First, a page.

It’s been a few months since I worked with my old Pentium laptop. The ambient humidity has fallen a little bit since the local rainy season ended, and as a result the hardware eccentricities on a 13-year-old laptop have evened out a little. In other words, I’m not afraid I’ll send spontaneous pulses of electricity through the thing, just by turning it on.
Initially I wanted to rebuild the graphical desktop I created about six months ago, for no other reason than morbid curiosity. I found the Musca window manager on the Arch Forums the other day, and I was thinking that might be even more appealing than Awesome … since Musca apparently weighs in at an emaciated 600Kb+, while running. It sounded perfect for a machine that has only 16Mb of memory to start with.
But it was not to be. I’ve tried two different installations, building each one by scratch on a surrogate machine, and neither one would reach the graphical desktop. X complains every time that there is inadequate memory to start anything graphical, which is odd, since I have proof of the opposite.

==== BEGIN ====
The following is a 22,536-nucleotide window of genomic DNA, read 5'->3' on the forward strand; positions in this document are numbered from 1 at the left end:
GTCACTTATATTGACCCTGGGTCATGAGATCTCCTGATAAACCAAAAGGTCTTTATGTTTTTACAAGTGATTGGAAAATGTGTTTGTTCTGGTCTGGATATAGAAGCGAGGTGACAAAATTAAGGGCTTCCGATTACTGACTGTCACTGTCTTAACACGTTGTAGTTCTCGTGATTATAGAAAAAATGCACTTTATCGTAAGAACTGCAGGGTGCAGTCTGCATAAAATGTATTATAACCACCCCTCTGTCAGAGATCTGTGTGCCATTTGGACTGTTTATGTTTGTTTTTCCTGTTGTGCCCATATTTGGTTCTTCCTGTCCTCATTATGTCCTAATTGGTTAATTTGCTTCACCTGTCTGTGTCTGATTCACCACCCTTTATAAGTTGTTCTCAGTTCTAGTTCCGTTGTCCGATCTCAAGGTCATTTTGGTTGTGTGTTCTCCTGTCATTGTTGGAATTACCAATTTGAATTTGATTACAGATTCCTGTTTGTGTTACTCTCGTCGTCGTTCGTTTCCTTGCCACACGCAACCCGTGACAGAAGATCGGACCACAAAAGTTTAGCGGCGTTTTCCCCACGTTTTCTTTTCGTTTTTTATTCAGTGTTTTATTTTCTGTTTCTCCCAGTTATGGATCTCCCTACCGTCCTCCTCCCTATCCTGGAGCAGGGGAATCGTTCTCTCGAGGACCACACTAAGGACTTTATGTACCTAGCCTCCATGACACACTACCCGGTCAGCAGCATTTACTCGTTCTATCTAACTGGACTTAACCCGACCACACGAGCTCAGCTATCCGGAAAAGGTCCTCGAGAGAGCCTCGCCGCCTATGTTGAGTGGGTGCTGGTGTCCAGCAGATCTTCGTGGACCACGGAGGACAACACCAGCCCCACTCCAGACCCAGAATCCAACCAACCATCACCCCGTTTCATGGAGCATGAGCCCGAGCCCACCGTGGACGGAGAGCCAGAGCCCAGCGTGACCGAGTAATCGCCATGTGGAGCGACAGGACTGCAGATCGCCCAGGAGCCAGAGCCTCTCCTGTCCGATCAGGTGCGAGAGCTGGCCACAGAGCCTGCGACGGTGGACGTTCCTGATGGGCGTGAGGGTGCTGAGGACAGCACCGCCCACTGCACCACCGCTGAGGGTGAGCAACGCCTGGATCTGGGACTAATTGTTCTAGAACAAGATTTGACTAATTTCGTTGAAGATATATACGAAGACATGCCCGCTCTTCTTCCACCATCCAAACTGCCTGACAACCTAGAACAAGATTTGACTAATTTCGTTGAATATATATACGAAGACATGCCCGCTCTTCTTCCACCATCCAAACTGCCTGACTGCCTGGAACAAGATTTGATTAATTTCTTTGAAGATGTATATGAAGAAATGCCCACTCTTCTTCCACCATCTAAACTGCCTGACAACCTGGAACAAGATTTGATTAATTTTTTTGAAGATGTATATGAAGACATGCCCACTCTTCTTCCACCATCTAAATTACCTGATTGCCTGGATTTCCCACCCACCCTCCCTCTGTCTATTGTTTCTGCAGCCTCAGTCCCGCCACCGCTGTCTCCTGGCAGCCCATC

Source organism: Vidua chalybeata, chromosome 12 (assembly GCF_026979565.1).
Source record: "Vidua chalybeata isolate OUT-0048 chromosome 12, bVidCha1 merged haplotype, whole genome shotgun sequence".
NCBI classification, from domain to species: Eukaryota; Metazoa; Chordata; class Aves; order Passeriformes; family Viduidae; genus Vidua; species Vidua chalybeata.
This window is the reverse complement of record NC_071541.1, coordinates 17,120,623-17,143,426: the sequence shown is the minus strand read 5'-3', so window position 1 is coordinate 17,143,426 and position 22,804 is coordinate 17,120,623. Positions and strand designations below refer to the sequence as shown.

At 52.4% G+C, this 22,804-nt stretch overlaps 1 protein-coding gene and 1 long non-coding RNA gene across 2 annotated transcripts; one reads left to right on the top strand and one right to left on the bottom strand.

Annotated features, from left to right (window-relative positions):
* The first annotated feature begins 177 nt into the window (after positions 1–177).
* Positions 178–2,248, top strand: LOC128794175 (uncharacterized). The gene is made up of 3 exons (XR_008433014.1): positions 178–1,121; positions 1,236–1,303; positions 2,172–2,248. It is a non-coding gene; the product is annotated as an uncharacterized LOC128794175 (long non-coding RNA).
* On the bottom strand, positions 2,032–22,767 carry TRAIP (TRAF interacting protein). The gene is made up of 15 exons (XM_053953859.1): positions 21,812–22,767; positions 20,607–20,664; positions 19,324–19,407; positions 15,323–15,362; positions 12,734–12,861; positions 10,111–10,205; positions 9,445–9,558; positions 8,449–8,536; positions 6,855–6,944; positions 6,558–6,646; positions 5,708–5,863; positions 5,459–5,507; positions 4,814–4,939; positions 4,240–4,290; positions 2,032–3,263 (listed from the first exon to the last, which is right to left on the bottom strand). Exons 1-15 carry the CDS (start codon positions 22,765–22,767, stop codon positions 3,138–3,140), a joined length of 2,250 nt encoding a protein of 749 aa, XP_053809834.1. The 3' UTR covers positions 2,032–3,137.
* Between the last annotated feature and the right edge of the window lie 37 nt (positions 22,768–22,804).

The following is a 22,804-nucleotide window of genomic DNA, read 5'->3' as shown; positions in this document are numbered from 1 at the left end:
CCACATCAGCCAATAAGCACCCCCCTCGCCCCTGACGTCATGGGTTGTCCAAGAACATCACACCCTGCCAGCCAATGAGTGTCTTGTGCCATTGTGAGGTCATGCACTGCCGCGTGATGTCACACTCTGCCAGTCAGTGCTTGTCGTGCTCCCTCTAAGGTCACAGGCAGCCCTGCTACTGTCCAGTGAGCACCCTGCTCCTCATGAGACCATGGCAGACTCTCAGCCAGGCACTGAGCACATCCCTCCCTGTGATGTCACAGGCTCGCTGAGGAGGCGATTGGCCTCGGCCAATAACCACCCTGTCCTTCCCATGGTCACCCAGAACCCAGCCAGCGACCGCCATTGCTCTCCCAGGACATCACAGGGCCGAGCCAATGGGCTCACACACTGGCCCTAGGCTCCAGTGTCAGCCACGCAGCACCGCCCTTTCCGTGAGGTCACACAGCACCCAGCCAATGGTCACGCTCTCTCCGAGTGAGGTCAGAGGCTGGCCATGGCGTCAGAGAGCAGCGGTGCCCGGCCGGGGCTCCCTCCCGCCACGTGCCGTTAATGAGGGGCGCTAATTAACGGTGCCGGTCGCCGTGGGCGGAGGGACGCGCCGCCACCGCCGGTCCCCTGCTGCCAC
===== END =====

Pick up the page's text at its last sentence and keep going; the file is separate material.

But hey, I had wondered the same thing, often for weeks at a time, way back in February. How in the world did I get it working so many times in the winter? Beats me. Maybe it’s the humidity again.
But anyway, I took the hint and decided what I could really use is a dedicated machine for passing files back and forth between the other two. And a host for the only two torrents I actually feel “responsible” for — the old Lowarch ISO and the short-lived Ubuntu GTK1.2 Remix. And a Crux ports server. And … and … and …
So I rebuilt the thing, this time using the freshest software cut-to-fit a Pentium Classic, and set it up with ssh, nfs, rtorrent, screen-vs, cron and so forth. I’m keeping it on a wired connection this time, mostly because I don’t see any real improvement between the quirky ASIX-based Corega card I found, or the ancient Linksys WPC11 card I sometimes use. The internal hardware freaks out when it sees transfers above 256Kbps or so anyway. That’s so low that nothing is lost or gained by using one card or the other.
And I like it in this role. It’s silent, it’s low-power, it doesn’t need a raft of side packages to do the job, and it makes me feel like an old, old machine is finally getting back to work, instead of sitting in the closet.
That’s my goal.
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